Updates, commentary and advice on immigration and asylum law
New course on problem issues in permanent residence applications available now

When wrongly denied a right of appeal, the solution is to appeal

The nature of applications which attract a right of appeal have been greatly restricted by the Immigration Act 2014. In summary, only refused human rights applications, or applications for protection, are appealable. All other applications can be challenged by way of Judicial Review or administrative review only. What is the position of individuals who argue, however, that they were wrongly denied a right of appeal? In the case of Saqib Zia Khan v Secretary of State for the Home Department [2017] EWCA Civ 424, the Court of Appeal found that the appropriate forum to challenge these decisions is the First-Tier Tribunal. Background The procedural history of the case is complex, but…

18th July 2017 By Nath Gbikpi

£48,000 damages awarded to torture survivor for injuries suffered during deportation attempt

Following a seven-day hearing in the High Court, Mr Felix Wamala, a Ugandan national, was awarded £48,000 in damages for the actions of private security guards contracted by the Home Office in seeking to remove him from the UK. This is the case of Wamala v Tascor Services Ltd [2017] EWHC 1461. The judgment is a mammoth one, weighing in at 558 paragraphs plus annexes. Mr Wamala’s claim concerned the use of force, and the threatened use of force, against him by employees of Reliance, now known as Tascor Services Ltd. Tascor is a subsidiary of Capita. As they say on their website: As part of Capita PLC, we have the…

17th July 2017 By Nath Gbikpi

Home Office inspectors release series of reports: highlights for lawyers

For some reason the Home Office has just released a swathe of inspection reports into a wide range of Home Office operations. In practical terms, this makes it impossible for the press to pick out more than one or two stories from the reports and it therefore very effectively reduces scrutiny. Usually I have nothing better to do than sit and read these reports when they are hot off the press (!) but 10 in two days seems excessive even to me I cannot stir myself to read all of them. It is almost as if there is something to hide somewhere in there. Nevertheless, I am going to confine…

14th July 2017 By Colin Yeo

New Refugee Action report slams inadequate, creaking asylum support system

After more than a decade since Limbuela, and three years after Refugee Action, Home Office policy continues to drive asylum seekers into destitution. The Refugee Action report, Slipping Through the Cracks, candidly outlines these failings of the asylum support system. This is hardly the first time these sorts of flaws have been exposed. The whole report features real stories and quotes from the asylum seekers let down by the process, and is well worth a read. The first problem is the decrease in support level over time. Rates used to be set at 70% of mainstream benefits. This meagre level seems princely compared to the current non-emergency (“Section 95”) support…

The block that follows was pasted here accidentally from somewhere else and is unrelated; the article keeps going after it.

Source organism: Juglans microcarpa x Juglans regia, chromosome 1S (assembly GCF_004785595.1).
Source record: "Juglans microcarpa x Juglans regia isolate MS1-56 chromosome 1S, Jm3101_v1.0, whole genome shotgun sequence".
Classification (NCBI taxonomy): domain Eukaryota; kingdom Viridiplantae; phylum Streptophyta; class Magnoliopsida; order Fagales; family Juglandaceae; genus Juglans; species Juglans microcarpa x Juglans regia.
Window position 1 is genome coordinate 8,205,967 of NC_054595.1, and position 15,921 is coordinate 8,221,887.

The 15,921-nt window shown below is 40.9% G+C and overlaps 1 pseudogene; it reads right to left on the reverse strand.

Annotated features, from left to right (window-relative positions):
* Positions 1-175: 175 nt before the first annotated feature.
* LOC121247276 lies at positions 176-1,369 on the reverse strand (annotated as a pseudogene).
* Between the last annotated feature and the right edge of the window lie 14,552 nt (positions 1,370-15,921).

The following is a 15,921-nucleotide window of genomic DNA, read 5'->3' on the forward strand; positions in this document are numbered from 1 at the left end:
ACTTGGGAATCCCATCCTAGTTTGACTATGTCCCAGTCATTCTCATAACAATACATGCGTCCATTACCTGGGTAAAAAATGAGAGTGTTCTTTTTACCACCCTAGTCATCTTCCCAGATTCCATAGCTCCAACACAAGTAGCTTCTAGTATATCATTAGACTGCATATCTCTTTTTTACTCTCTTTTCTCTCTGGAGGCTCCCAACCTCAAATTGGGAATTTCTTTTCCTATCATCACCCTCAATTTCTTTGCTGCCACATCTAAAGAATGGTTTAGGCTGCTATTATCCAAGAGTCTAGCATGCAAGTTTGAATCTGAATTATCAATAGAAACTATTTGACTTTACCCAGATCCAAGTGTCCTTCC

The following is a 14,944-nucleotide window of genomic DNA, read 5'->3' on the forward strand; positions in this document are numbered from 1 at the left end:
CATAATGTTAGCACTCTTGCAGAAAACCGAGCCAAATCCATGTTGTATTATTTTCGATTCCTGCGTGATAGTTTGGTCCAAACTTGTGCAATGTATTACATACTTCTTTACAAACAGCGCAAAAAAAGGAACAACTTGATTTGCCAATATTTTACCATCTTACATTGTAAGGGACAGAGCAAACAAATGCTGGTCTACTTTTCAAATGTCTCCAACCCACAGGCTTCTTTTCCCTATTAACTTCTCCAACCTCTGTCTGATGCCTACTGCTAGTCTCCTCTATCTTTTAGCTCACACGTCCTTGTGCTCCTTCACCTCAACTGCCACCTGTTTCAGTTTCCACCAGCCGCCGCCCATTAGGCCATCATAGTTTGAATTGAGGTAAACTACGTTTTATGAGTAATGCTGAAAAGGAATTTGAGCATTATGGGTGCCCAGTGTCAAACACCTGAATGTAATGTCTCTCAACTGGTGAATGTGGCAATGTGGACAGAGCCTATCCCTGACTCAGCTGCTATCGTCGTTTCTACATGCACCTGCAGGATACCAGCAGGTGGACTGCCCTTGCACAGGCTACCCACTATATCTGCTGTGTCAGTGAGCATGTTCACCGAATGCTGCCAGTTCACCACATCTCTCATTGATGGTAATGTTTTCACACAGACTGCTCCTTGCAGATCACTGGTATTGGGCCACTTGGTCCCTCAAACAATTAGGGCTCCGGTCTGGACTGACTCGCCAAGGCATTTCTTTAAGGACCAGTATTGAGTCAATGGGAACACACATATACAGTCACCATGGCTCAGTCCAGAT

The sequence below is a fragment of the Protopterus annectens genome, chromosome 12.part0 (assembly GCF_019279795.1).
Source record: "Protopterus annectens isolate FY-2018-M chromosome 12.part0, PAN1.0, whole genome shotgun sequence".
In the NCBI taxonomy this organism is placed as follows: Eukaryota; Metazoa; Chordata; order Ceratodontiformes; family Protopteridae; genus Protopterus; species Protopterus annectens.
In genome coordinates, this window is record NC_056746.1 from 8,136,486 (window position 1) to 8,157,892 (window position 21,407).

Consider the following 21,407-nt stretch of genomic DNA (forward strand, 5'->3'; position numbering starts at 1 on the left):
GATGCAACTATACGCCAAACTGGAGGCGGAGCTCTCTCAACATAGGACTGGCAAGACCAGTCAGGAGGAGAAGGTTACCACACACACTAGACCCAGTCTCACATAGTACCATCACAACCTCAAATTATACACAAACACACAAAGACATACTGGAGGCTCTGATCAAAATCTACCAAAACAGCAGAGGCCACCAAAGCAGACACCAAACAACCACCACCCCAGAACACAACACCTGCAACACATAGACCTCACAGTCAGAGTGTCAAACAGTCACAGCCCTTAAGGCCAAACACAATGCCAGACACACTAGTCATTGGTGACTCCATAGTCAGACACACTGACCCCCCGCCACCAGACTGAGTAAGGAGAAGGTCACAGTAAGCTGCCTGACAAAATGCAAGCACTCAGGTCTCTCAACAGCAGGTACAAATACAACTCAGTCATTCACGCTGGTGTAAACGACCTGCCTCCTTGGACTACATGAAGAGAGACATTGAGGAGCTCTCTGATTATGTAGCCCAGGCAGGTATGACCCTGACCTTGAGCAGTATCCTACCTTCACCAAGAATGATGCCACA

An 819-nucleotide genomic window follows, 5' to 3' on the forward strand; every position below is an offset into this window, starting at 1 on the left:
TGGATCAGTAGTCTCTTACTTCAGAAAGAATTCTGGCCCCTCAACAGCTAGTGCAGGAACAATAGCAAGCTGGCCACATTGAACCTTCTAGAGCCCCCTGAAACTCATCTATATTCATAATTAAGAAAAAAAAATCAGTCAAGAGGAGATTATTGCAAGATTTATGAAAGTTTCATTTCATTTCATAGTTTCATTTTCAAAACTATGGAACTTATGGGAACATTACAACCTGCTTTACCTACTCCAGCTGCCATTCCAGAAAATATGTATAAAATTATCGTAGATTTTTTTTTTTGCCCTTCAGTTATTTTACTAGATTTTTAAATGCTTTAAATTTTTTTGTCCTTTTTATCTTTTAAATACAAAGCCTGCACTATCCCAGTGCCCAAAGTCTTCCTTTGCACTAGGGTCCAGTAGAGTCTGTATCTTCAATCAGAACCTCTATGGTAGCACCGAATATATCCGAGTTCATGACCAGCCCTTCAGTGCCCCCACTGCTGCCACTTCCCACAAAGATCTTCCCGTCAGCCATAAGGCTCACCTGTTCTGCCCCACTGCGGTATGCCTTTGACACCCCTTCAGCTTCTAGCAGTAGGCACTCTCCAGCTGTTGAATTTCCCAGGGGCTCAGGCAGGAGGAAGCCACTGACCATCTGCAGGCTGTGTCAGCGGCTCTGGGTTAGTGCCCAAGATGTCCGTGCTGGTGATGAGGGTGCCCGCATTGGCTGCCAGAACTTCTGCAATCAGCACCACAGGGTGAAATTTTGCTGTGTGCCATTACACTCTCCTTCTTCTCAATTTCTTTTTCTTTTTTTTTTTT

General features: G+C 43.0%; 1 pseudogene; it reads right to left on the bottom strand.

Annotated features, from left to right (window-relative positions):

12th July 2017 By Paul Erdunast

Independent Monitoring Board release critical report on charter flight removals

The Independent Monitoring Board (IMB) has published its annual review of the treatment of returnees during charter flights. It reported four headline concerns: firstly, that force and restraint had been used without due checks and for too long; secondly, that escorts employed by contractors were in charge of selecting which returnees may speak to the Chief Immigration Officer for advice on their legal rights during the flight, and that on one flight the advice itself was delegated to the escorts; thirdly that returnees were taken to Stansted Airport at night on certain flights; and finally that those who wished to use the toilet either on the coach or the aeroplane…

10th July 2017 By Paul Erdunast

What are the terms of the immigration “amnesty” for survivors of the Grenfell Tower disaster?

The Home Office this week published a new policy setting out the terms of a 12 month immigration “amnesty” for survivors of the Grenfell Tower fire. In short, the Government is offering a grant (or extension) of 12 months leave to enter or remain with access public funds included as well as the right to work. Applications must be made before 31 August 2017. There is no formal application form that must be used and no fee is payable, nor is the Immigration Health Surcharge. This policy is additional to the Government’s previous assurance that immigration checks will not be carried out on Grenfell Tower survivors, an assurance reiterated in…

7th July 2017 By Colin Yeo
View All Posts

Not yet a member of Free Movement?

Sign up for as little as £20 plus VAT per month

Join Now

Benefits Include

  • Unlimited access to all articles
  • Access to our forums
  • E-books for free
  • Access to all online training materials
  • Downloadable training certificates